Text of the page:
Governor Kelly to sign bill to help cities facing sky-high energy costs due to winter storm
TOPEKA, Kansas (KSNT) – Governor Laura Kelly announced she will sign a bill Kansas lawmakers pushed forward on Wednesday that is expected to help cities facing high energy costs due to the recent winter storm.
“We are taking proactive steps to address the issue and are considering every tool to help Kansans and communities fight these outbreaks,” Kelly said at a press conference.
State lawmakers took swift action on the bill, with the House and Senate voting to pass the bill favorably. The measure creates a low-interest loan program for cities facing high energy costs due to extreme winter conditions in February.
“This is what government should be,” said Representative Rui Xu, D-Westwood. “This is what good government looks like. Everyone works together quickly to help resolve a problem.
Representative Xu and other lawmakers rushed the bill, holding hearings on the measure on Wednesday morning, then voting to pass the bill the same day.
The utility’s low-interest loan program allows cities to apply to the state treasurer’s office for loans from unencumbered public funds for extraordinary costs of electricity or natural gas. In one example, the town of Winfield said it paid $ 10 million in natural gas expenses over six days of cold temperatures.
State lawmakers say their top priority is to get help from these cities as soon as possible.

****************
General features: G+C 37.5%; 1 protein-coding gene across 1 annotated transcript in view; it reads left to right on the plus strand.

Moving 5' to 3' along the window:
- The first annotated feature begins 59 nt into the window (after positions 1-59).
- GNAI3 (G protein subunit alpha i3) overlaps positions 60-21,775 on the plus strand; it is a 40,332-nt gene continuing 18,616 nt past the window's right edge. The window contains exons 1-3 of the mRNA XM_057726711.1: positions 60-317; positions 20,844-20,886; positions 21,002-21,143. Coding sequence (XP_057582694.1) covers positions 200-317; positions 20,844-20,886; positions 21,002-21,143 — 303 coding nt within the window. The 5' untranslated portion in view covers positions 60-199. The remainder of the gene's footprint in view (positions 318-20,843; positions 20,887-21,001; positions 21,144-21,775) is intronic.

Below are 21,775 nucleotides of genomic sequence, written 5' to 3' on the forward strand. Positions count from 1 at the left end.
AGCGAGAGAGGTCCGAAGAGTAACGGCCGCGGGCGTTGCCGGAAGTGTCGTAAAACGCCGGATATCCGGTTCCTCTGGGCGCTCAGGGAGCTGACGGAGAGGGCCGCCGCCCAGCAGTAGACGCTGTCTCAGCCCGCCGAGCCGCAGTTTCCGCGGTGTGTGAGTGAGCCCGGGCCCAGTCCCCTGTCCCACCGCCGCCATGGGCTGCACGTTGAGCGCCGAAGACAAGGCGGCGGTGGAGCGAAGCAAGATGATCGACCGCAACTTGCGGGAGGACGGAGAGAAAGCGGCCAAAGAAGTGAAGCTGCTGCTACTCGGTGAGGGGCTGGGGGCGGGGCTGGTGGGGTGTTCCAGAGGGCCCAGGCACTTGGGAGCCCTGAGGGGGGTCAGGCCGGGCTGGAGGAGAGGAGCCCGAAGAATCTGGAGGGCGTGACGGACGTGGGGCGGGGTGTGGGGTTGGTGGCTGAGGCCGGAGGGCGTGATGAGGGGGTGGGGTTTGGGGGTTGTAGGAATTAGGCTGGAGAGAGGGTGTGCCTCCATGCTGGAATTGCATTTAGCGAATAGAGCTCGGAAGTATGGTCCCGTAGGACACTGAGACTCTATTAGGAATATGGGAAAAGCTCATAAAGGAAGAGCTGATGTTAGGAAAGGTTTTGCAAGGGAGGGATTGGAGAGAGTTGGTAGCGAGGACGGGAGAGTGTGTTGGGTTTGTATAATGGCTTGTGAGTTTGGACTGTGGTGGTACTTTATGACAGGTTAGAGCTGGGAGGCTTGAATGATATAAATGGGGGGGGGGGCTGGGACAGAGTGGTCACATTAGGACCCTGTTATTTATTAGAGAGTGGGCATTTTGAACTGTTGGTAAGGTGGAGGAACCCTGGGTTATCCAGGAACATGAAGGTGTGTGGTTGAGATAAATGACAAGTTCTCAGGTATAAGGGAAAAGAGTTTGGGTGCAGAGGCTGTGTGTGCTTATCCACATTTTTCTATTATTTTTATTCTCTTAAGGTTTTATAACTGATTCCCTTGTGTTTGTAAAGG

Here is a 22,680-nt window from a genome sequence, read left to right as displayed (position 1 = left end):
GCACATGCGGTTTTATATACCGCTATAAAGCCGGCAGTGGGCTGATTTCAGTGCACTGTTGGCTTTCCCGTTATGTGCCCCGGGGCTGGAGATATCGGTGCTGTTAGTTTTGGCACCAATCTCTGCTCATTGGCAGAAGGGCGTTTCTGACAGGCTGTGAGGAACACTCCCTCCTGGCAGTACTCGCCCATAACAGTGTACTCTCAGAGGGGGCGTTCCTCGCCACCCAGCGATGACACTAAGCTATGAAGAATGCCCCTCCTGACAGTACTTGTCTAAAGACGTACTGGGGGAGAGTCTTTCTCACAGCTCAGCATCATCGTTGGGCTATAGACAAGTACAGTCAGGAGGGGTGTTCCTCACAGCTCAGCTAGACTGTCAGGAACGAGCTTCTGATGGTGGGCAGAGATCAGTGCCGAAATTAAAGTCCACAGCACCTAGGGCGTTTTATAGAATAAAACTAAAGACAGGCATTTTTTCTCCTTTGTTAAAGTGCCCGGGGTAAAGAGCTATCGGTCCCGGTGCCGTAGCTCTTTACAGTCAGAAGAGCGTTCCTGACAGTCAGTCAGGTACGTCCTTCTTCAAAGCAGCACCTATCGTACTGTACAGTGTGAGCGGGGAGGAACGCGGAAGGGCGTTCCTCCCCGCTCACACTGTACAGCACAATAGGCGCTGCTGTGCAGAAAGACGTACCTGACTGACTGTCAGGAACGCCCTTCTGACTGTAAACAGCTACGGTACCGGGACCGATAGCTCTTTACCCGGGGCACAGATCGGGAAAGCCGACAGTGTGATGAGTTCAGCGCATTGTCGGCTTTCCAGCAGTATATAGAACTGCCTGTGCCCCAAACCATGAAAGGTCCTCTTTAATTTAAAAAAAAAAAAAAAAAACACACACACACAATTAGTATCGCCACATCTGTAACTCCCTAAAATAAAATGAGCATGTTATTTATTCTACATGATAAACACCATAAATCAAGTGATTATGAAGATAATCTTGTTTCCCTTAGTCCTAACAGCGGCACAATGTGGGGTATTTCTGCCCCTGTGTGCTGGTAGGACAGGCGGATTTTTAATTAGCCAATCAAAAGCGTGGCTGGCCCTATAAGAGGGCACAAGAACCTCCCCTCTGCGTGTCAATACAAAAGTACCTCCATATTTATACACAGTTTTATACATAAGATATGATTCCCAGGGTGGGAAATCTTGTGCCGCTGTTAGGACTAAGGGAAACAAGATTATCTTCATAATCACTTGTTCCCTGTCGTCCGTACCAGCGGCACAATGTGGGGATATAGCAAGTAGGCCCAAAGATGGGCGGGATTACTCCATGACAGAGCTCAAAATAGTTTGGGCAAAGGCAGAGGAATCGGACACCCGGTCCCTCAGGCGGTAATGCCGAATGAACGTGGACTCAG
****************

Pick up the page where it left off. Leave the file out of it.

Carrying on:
“It was just imperative, because an individual who normally had an electric bill of $ 150 could end up being an electric bill of over $ 1000, even more for businesses,” said representative Jim Kelly, D-Westwood.
In February, the state faced an arctic climate so cold it resulted in power outages to help conserve energy and natural gas.
Now, Kansas communities that receive their utilities from an unregulated utility are seeing sky-high bills, costing some cities hundreds of thousands of dollars in costs.
Lawmakers hope the new measure will help offset the sky-high prices.
“This loan program is very important to our cities,” said Governor Kelly. “It gives them the immediate relief they need to avoid dire financial decisions, as we seek other long-term solutions.”
The governor said she was working with the state treasurer’s office to ensure the money could be administered immediately. Kelly also pushed for a federal investigation to help the state deal with future emergencies. It has also prompted other heads of state, like US Senator Jerry Moran, to consider federal aid options.
“Right now we’re certainly in talks with the Kansas Corporations Commission, with the Association of Communities, we’ve been talking to mayors and officials all over Kansas, from a Washington DC perspective, looking to see if LIHEAP, funding available to pay utility bills in the winter, might be available for this. We also spoke with FEMA to see if there is a request from the state of Kansas for a disaster declaration, to see what FEMA could provide.
SEN from the United States. JERRY MORAN
One of the resources for Kansans facing high energy costs includes the Low Income Energy Assistance Program, LIEAP, which helps eligible households pay part of their household energy costs by offering them a one-time benefit per year.